In the 1963 black and white film “Heavens Above”, Peter Sellers plays a naive but caring prison chaplain, Rev’d. John Smallwood, who is accidentally appointed as vicar to the small and prosperous English country town of Orbiston Parva, in place of an upper-class cleric with the same name, favoured by the Despard family, who practically run the town.
Smallwood begins his ministry, but his strong belief in charity and forgiveness puts him at odds with the locals, who all regard themselves as good Christian people. He creates social ructions by appointing a black dustman as his churchwarden, taking in a traveller family, and persuading local landowner Lady Despard to start a food bank which provides food for the church to distribute free to the needy people of the town.
Very soon the locals turn against him and when he tries to explain his actions to the residents he is besieged in the church hall and only just rescued by the police.
To save the situation, the Bishop appoints the 'original' Smallwood to the parish and “promotes” the 'troublemaker' to the Scottish island of 'Ultima Thule'. He is made 'Bishop of Outer Space' to the British space operations based there. When the pilot of the first rocket gets cold feet, Smallwood takes his place. He is last heard broadcasting a sermon over the rocket's radio and singing the hymn, “Jesu Lover of My Soul, let me to thy bosom fly”!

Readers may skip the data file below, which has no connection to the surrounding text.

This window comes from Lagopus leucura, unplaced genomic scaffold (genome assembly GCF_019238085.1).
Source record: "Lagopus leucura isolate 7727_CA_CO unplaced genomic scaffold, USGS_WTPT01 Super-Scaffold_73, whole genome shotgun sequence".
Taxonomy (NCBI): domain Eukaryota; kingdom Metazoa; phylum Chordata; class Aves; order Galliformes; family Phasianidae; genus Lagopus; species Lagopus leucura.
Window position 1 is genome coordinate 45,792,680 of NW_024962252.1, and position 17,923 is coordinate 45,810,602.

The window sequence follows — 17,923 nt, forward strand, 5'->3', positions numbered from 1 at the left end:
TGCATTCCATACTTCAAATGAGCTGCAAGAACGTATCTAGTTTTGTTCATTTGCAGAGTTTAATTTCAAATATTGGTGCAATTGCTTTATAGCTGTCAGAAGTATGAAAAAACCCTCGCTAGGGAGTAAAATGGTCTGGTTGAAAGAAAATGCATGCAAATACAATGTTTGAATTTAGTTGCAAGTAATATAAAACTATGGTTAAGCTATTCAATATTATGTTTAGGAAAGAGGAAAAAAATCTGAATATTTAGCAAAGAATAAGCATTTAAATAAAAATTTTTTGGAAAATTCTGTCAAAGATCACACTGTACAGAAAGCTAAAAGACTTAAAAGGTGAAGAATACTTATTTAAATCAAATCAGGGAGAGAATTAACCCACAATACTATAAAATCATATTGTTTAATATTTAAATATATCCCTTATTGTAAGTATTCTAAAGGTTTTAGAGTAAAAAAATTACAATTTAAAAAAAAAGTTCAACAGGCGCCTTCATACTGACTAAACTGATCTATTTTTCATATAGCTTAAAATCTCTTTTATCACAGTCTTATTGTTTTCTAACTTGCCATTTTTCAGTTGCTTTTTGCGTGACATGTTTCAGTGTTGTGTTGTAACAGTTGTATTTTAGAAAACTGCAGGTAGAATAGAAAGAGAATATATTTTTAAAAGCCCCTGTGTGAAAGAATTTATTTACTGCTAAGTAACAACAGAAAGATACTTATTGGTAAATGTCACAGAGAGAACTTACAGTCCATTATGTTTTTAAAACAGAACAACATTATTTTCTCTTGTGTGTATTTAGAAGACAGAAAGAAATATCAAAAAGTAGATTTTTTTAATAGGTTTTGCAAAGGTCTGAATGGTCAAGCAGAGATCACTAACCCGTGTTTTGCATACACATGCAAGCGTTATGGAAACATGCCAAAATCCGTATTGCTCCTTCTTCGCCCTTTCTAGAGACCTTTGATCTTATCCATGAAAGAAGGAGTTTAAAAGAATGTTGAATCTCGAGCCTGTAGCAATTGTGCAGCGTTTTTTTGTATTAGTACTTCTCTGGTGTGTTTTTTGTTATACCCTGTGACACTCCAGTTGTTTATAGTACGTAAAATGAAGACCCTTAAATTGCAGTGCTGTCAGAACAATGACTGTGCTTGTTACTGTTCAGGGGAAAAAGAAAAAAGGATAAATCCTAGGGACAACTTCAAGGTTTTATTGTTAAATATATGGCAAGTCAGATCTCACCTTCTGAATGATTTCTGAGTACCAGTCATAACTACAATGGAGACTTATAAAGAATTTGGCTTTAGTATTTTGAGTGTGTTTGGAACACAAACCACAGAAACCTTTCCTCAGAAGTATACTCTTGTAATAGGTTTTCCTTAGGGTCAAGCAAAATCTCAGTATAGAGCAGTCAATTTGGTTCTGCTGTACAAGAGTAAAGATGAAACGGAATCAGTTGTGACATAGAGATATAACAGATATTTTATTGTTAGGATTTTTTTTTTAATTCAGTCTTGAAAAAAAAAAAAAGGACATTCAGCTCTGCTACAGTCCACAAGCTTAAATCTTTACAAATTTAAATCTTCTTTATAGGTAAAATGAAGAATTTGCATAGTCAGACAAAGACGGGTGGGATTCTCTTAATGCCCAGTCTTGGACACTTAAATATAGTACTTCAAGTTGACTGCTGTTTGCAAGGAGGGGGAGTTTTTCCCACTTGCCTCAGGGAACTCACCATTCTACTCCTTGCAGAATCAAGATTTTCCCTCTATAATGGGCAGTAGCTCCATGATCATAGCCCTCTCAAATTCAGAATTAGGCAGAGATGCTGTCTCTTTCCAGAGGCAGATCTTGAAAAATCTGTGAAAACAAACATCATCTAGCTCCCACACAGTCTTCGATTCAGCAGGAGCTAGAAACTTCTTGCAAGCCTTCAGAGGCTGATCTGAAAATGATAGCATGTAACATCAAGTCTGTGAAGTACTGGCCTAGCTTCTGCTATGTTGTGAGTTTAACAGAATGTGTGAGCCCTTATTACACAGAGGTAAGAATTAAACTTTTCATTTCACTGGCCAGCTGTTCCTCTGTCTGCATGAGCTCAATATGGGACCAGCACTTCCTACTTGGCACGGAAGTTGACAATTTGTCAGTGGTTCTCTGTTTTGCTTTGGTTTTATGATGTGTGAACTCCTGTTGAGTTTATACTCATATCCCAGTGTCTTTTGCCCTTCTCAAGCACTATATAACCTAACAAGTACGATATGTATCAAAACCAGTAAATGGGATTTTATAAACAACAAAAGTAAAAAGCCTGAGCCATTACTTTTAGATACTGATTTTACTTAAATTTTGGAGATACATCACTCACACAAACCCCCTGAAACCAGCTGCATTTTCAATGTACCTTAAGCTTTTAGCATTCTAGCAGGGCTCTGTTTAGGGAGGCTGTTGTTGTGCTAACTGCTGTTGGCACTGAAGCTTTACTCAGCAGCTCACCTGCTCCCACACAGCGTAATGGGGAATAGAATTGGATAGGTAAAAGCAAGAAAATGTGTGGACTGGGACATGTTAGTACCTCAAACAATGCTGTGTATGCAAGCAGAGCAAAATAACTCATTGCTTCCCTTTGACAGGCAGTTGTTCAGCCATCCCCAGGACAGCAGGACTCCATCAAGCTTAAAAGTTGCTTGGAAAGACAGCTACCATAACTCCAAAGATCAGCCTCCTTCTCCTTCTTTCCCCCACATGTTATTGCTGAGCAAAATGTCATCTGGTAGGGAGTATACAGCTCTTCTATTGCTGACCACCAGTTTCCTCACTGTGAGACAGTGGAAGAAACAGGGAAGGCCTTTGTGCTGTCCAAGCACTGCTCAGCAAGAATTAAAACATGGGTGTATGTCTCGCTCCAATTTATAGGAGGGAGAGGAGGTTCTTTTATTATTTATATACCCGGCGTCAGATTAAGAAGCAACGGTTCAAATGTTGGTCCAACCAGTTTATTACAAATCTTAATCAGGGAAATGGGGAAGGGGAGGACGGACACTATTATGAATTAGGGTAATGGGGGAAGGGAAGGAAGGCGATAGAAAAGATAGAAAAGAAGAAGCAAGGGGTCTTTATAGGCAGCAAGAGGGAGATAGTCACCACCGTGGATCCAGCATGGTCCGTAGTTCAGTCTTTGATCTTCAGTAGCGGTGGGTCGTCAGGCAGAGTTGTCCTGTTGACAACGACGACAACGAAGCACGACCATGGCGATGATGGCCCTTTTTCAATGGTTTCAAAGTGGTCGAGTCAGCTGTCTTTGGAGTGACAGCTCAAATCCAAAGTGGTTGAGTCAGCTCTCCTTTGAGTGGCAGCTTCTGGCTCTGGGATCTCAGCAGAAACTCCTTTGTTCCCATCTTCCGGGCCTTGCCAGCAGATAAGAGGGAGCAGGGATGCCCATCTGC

In a recent joint statement, the church leaders of Britain and Northern Ireland reminded us that, “Wherever we are, whenever we pray, when we speak and think of Christ, there he is in the midst of us.” Today Christ is in the midst of us on the front line, as we diversity our business, in shops as we queue two meters apart, in homes where we discover new tolerances in living more closely together, in the support we receive though a phone call, a bag of shopping or a WhatsApp message, in times of sickness and bereavement.
A little watched, virtually forgotten black and white comedy reminds us of a God who loved the world so much that he sent his only Son, to be in the midst of us, to show us what God is like and to help us to show that same compassion to others.
The song “Filled With Compassion” was recorded live at the Salvation Army’s Regent Hall, Oxford Street, in London on 2nd & 3rd December 1994:
The reflections here are written by members of our congregation.